Monthly Archives: July 2013
Wisconsin experienced a small heat wave July 16-19, when heat indices around the state reached above 100 F.
The heat index, or apparent temperature index, indicates how hot it feels. When our bodies get hot, we cool down by sweating. It is not the sweating that cools our bodies; it is the evaporation of the sweat. If the air has a high humidity, then the rate of evaporation is reduced. This hampers the body’s ability to maintain a nearly constant internal body temperature. When the temperature is high and the relative humidity is high, the heat index is high and it seems hotter than it really is. In these cases, the heat index is greater than the actual temperature. Continue reading
A monsoon is a seasonal reversal in wind patterns over a region. The word “monsoon” comes from the Arabic word mausim, meaning “season.” The seasonal wind shift is usually accompanied by a dramatic change in precipitation.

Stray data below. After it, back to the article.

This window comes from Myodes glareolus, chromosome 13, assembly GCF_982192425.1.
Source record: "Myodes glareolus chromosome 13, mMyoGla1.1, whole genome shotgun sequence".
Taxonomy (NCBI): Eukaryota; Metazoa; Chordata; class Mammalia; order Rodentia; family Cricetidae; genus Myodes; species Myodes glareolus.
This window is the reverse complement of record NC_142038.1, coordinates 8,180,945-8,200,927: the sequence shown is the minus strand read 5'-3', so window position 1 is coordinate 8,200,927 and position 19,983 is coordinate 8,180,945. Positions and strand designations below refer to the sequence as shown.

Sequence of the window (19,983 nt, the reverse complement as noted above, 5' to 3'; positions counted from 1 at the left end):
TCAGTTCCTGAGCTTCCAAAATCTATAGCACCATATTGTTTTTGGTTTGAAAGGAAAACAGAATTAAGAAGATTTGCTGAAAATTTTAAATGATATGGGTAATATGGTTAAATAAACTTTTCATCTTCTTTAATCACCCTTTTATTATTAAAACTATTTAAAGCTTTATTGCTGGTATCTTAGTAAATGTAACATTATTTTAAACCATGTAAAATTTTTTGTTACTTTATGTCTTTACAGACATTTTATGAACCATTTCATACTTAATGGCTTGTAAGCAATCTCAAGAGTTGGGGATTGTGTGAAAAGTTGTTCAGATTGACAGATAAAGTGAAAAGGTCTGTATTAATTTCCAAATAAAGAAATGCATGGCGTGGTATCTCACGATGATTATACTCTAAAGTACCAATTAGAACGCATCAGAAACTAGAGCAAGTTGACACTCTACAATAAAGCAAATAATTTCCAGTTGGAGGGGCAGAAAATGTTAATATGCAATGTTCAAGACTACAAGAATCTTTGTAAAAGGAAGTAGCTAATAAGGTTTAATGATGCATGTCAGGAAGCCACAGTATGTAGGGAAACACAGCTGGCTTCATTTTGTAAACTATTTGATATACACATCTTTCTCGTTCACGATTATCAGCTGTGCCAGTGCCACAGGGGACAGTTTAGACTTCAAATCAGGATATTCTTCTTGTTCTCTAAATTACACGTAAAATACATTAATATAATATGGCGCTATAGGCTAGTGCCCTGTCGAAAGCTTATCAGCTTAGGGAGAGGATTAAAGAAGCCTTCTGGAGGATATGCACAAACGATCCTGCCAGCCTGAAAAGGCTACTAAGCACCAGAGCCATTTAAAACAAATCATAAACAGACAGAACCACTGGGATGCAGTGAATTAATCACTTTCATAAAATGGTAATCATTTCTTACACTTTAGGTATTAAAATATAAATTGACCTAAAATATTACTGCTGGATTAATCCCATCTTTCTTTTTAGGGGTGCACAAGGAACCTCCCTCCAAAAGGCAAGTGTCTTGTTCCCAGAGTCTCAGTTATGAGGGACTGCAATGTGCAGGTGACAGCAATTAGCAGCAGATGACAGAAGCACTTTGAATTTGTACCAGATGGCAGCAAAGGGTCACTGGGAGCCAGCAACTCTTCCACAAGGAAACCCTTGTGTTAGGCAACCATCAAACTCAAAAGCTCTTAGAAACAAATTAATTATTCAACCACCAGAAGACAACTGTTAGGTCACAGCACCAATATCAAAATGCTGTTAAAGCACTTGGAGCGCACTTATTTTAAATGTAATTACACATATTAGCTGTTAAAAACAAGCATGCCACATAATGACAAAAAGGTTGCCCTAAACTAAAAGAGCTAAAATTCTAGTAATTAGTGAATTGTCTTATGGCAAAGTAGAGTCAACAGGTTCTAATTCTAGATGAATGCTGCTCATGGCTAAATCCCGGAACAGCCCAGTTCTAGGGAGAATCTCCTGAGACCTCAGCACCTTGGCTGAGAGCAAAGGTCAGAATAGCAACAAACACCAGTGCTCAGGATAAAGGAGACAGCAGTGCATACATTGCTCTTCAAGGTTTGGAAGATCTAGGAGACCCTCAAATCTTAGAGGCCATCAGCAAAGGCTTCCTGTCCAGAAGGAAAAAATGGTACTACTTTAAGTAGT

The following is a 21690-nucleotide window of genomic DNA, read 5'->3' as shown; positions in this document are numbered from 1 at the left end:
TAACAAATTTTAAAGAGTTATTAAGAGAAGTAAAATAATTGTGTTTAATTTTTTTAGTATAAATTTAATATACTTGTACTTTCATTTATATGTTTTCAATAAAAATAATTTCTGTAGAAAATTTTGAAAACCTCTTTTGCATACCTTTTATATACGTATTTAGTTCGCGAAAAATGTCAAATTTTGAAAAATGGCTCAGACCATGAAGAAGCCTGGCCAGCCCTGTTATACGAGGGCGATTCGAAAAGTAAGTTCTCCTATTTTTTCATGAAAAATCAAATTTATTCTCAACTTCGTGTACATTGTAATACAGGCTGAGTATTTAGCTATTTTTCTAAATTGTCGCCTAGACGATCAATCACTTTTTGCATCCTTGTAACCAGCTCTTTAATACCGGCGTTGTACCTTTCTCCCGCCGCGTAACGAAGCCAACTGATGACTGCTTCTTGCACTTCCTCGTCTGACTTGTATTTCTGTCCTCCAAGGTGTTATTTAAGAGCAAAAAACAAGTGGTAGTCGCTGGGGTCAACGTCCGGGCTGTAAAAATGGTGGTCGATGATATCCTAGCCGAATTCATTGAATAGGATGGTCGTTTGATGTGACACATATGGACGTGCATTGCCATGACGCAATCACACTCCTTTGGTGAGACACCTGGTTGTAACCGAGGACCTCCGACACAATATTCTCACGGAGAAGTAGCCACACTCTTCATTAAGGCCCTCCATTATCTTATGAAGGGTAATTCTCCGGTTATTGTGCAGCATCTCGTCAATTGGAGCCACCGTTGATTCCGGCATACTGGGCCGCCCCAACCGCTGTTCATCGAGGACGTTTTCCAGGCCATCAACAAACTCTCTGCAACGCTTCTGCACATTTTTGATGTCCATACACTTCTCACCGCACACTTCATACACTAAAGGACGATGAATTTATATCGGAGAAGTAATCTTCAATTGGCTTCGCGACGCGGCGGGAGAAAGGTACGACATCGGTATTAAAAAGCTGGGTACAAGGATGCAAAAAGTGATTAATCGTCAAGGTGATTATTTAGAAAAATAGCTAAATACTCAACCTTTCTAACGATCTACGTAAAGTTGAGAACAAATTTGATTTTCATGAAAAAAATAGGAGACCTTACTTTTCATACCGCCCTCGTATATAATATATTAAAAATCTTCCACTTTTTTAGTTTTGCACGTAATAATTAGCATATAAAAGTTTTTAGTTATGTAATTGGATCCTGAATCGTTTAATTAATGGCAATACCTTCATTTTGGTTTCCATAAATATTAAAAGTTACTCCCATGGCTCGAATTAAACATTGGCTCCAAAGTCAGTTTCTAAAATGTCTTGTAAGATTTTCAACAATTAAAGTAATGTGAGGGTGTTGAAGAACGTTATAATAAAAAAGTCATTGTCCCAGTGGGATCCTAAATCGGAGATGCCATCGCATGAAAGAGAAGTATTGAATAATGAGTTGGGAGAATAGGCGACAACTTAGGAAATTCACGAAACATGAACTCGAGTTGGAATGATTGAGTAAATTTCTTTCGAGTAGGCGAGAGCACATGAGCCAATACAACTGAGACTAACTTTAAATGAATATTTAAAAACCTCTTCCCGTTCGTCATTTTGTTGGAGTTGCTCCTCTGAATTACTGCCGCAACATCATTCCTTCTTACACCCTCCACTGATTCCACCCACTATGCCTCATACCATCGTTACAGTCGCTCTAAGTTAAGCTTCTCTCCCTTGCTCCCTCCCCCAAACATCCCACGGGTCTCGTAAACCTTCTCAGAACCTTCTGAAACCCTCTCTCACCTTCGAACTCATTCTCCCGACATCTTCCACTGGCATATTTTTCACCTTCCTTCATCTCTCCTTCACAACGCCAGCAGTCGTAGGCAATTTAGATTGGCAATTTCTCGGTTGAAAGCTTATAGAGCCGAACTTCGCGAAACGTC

The best known example of a monsoon occurs over the Indian subcontinent. In summer, the sun warms the land and the air above it. With cooler air lying over the oceans that surround the subcontinent, a horizontal pressure gradient is established that generates winds directed from the ocean to land. Continue reading
In heat lightning you see the flash of light from the lightning, but you don’t hear the thunder the lightning produces. All lightning produces thunder when the bolt heats the air around it. This rapid heating causes the air to … Continue reading
Recent episodes of severe weather both here in southern Wisconsin and around the country have included reference to “derechos.” Forecasters worried a storm that passed through Wisconsin on June 11-12 could become a derecho, although it never became that severe. Continue reading